The Tradition of Athletes Biting Their Olympic Medals

2014 winter Olympics gold medal

Now that gold, silver and bronze medals have begun to be awarded at the 2014 Sochi Winter Olympic games, there is a good chance that you’ll see the athletes putting them into their mouths as they attempt to take a bite out of them. In fact, the act of biting down on the recently won medal has become such a common event that McDonald’s even has a commercial airing which highlights this practice. That begs the question, what is the history behind this tradition?

The act of biting down on a coin seems to be a relic of earlier times when coins were actually made of pure gold and silver. Biting down on a coin was a quick and easy way to confirm whether it was real or counterfeit. Since both gold and silver are relatively soft metals, and tooth enamel is fairly strong, biting down on a gold coin would leave a mark which would confirm whether or not the coin was real. If the coin was made of another metal, or a mixture of gold and other metals, it would be much more difficult to leave a mark confirming that the coin was counterfeit.

Since Olympic medals are no longer made of pure gold, this isn’t the reason that athletes place their awards into their mouths. We also all know that athletes aren’t spontaneously deciding to bite down on their medals. The real reason that this continues to happen is due to the insistence of photographers.

The question then becomes, why would photographers want the athletes to bite down on their medals? The answer is quite easy to understand. It’s a photographer’s job to take the most compelling photograph they can of each athlete with their medal. One way to create a unique and interesting photo is to get the athletes to do something different than simply showing off their medal.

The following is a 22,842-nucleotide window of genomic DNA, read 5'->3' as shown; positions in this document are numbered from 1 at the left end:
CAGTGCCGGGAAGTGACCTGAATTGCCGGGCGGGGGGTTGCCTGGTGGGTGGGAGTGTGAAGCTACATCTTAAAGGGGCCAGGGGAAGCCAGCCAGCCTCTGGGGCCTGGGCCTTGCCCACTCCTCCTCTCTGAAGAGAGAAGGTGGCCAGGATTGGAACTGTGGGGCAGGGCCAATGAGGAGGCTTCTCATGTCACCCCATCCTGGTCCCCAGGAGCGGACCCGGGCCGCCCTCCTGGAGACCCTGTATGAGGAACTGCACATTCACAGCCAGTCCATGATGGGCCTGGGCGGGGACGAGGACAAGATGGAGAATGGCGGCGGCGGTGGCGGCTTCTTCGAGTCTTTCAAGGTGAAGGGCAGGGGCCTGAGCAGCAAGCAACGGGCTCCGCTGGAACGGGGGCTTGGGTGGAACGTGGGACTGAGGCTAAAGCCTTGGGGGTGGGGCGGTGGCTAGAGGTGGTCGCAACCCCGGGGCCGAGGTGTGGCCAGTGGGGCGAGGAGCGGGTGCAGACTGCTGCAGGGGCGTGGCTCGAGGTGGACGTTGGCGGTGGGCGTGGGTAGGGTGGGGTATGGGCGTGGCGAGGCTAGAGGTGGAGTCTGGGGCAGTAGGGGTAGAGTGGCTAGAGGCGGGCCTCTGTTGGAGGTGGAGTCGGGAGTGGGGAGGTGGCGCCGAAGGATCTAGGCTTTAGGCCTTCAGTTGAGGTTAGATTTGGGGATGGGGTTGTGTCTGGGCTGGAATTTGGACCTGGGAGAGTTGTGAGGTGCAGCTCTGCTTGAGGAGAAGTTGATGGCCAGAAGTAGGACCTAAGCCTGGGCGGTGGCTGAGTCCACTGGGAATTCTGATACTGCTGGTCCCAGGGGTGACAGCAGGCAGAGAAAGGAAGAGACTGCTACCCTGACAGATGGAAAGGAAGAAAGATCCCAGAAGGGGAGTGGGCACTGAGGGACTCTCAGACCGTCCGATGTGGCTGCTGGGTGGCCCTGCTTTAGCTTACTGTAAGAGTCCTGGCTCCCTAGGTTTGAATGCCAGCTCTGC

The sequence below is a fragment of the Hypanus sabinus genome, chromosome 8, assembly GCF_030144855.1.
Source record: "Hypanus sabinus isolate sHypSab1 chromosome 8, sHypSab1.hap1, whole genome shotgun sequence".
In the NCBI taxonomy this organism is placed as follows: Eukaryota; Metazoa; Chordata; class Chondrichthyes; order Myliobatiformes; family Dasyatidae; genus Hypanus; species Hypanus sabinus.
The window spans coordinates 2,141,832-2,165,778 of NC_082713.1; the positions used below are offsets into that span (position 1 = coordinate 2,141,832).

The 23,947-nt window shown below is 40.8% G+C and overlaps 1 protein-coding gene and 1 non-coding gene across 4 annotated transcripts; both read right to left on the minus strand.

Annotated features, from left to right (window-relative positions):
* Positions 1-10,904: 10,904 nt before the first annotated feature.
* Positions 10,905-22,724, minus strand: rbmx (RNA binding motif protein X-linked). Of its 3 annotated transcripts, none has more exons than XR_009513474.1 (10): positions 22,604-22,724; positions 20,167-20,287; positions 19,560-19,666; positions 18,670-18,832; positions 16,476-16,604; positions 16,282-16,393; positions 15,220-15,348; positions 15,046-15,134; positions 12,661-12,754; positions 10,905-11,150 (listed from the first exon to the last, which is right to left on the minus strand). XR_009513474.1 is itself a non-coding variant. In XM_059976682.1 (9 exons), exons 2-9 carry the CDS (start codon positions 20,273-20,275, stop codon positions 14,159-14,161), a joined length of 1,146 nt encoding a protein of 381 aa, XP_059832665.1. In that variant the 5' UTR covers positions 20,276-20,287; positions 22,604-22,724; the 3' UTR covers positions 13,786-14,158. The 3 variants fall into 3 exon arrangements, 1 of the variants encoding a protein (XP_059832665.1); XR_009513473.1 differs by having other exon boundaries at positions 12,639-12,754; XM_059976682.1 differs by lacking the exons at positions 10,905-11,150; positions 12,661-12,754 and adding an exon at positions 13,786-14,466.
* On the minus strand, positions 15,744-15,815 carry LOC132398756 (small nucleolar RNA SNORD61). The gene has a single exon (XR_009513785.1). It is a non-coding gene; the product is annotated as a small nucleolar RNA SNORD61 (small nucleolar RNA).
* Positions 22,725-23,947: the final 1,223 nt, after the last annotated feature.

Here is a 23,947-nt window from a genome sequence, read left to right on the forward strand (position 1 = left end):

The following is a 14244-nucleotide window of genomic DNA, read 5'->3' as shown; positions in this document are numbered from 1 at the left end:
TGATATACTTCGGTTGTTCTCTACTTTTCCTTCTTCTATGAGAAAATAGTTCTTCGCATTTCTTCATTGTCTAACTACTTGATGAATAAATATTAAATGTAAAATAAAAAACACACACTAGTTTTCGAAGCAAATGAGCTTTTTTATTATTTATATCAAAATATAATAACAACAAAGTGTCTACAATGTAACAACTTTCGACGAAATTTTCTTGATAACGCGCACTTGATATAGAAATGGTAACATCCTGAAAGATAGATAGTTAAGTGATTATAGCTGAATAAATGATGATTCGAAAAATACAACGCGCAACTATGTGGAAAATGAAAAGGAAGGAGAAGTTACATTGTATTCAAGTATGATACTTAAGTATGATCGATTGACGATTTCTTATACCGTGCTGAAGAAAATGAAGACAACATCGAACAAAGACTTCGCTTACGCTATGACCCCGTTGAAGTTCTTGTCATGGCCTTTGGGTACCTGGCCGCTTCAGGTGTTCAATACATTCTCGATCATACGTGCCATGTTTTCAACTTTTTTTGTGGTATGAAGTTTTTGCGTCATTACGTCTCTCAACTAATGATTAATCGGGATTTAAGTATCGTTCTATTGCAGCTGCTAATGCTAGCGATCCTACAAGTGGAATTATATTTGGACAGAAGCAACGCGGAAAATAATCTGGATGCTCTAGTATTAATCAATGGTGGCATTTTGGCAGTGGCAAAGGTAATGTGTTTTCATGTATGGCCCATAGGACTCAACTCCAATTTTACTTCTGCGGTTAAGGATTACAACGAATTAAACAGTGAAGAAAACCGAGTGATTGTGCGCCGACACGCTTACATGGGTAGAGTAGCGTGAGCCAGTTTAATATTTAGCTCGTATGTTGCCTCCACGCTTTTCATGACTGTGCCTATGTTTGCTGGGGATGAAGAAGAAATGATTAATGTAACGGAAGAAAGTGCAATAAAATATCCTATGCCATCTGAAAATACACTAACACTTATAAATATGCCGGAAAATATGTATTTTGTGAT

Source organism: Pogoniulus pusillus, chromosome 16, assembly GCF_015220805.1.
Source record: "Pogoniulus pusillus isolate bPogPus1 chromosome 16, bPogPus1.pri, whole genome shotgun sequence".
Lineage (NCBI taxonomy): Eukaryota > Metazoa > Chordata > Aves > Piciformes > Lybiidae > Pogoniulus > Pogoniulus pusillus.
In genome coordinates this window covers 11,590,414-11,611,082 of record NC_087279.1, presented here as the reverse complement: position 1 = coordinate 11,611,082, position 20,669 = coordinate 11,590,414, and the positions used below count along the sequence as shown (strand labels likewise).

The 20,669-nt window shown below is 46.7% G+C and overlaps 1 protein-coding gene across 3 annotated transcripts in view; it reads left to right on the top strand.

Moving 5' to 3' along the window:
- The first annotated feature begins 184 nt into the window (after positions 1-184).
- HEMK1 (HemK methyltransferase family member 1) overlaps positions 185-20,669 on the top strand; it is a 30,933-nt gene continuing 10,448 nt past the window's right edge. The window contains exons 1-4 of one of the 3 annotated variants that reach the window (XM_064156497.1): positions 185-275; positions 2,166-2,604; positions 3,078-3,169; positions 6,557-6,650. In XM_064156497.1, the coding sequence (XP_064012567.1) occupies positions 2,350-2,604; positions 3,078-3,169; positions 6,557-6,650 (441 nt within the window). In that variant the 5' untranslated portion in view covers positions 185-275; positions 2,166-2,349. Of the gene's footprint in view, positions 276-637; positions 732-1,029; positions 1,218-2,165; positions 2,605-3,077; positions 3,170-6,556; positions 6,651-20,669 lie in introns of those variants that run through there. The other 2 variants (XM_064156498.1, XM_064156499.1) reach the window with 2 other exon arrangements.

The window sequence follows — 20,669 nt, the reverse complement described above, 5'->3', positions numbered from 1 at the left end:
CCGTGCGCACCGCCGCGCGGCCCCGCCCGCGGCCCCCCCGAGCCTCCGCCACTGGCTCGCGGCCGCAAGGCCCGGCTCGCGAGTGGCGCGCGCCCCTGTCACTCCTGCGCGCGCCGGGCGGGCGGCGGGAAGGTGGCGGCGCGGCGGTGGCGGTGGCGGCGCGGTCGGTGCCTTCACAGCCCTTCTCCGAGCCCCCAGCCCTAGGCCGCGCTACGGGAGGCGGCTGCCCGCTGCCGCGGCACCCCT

Since there is only so much that an athlete can do with a medal, most standard medal winning photographs have the medal around the athlete’s neck, or the athlete holding the medal next to their face. Having the athletes pretend to take a bite out of the medal creates a much more “fun” photo which can be worth more to the photographer. For this reason, the photographers usually will yell at the athletes to bite on the medal during the photo session in hopes that a few of them do, enabling them to get an interesting shot to sell or use for their publication.

Another variation of this that you’re bound to see during the Olympic games is the athletes kissing their medals. Again, this is usually not a spontaneous reaction from the medalist for the win, but it’s done because the photographers are shouting and encouraging them to kiss it so they can get a more interesting photo.

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2 Responses to The Tradition of Athletes Biting Their Olympic Medals

  1. yaskary polanco says:

    love it

  2. Daniel Hermann says:

    It would more effective if they shoot a moving collage showing the athelete going through his rigorous training moves, then a shot of his actual event where he won, followed by him on the victory stand with the medal around his neck. This puts things in perspective and provides a human connect.

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